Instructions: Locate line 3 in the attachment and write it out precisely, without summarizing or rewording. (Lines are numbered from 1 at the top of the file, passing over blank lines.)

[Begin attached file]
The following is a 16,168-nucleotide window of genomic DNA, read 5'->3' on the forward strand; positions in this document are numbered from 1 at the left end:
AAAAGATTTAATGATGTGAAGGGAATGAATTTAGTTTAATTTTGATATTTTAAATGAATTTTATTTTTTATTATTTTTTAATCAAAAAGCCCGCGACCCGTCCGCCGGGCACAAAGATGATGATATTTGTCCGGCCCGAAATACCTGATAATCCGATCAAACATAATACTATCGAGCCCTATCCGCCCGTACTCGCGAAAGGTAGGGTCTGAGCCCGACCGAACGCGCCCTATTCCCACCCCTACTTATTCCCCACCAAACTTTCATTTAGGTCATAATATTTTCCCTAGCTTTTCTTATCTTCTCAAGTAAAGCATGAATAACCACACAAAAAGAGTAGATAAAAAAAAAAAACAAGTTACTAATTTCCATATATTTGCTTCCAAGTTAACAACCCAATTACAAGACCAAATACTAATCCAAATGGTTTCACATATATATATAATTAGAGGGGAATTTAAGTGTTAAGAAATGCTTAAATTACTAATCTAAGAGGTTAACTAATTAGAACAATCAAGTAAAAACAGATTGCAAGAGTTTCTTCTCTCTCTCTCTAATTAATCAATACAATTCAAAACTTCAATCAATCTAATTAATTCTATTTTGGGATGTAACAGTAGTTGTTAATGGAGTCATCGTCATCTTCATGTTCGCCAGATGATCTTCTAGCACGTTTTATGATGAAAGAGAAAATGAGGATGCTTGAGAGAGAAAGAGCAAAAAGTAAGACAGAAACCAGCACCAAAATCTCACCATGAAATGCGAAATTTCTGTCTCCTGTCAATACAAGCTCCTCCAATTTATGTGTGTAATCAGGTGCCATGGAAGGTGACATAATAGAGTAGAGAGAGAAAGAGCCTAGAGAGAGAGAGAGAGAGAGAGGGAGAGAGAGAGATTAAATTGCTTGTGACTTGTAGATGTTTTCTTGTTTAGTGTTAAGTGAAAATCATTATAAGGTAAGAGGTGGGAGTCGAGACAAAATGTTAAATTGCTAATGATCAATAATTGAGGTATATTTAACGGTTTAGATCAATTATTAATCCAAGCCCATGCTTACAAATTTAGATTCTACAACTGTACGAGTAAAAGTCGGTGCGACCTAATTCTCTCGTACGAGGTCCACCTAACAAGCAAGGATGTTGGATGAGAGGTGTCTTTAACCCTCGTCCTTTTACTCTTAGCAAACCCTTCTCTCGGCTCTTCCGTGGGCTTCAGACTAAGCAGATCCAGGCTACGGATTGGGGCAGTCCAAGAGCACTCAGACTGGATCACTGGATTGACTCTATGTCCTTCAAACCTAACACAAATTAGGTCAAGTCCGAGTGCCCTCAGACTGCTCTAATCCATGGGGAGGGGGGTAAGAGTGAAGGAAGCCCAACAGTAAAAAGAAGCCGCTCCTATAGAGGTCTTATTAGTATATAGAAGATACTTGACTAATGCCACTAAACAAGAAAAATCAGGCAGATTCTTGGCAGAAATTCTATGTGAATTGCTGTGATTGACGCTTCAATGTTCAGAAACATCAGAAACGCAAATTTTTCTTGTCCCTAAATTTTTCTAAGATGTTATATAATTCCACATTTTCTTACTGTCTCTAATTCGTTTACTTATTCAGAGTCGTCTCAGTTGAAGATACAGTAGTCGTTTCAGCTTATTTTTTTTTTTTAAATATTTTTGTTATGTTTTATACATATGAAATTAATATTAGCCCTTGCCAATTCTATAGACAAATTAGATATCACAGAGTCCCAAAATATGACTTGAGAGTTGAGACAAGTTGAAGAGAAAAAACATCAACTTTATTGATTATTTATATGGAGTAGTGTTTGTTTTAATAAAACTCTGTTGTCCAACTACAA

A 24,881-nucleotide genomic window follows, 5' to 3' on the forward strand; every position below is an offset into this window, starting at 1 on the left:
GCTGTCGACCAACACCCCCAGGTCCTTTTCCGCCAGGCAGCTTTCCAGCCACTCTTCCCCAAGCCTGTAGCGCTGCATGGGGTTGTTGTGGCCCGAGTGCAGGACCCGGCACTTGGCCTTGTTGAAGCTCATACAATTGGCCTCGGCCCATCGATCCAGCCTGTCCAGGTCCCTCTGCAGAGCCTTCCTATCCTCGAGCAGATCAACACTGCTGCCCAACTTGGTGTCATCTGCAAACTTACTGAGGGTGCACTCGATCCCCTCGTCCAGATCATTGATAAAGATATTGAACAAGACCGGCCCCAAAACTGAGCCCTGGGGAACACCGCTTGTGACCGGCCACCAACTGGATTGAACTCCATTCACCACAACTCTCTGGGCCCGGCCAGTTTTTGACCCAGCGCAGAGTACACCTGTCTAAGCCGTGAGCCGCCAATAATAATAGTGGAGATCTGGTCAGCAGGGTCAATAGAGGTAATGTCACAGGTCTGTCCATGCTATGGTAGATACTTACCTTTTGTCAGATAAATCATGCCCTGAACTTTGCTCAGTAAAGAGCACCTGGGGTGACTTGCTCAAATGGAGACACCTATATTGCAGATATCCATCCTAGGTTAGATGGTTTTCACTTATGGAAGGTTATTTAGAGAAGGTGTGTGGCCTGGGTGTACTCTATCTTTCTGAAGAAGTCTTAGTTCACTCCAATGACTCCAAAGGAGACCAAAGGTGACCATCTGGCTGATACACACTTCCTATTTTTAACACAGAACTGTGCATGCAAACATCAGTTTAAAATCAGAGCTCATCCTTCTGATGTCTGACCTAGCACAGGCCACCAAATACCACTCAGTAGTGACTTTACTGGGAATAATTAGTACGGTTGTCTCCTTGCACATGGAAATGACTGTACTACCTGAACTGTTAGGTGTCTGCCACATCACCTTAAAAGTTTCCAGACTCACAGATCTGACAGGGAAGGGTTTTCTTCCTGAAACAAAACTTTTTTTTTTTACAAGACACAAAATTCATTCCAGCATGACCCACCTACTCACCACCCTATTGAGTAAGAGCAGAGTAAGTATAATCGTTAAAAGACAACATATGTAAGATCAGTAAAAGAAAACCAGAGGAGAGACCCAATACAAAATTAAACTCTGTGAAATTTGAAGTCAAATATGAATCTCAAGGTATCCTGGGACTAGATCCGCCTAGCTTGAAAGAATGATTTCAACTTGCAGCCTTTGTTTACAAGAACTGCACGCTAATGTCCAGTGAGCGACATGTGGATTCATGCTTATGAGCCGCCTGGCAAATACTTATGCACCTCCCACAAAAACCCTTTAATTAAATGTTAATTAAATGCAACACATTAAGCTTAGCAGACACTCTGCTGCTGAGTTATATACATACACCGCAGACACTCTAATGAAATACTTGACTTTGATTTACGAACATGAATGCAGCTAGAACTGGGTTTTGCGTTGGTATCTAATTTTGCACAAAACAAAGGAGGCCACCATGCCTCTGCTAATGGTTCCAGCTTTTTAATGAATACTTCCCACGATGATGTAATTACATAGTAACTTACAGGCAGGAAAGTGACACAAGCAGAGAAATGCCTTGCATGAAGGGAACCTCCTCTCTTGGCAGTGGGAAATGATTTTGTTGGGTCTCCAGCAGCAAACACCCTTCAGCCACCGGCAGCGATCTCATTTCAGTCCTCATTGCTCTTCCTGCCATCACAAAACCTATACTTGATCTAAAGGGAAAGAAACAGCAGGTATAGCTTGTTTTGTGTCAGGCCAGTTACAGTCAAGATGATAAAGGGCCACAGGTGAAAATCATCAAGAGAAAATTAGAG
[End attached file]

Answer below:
A 24,881-nucleotide genomic window follows, 5' to 3' on the forward strand; every position below is an offset into this window, starting at 1 on the left: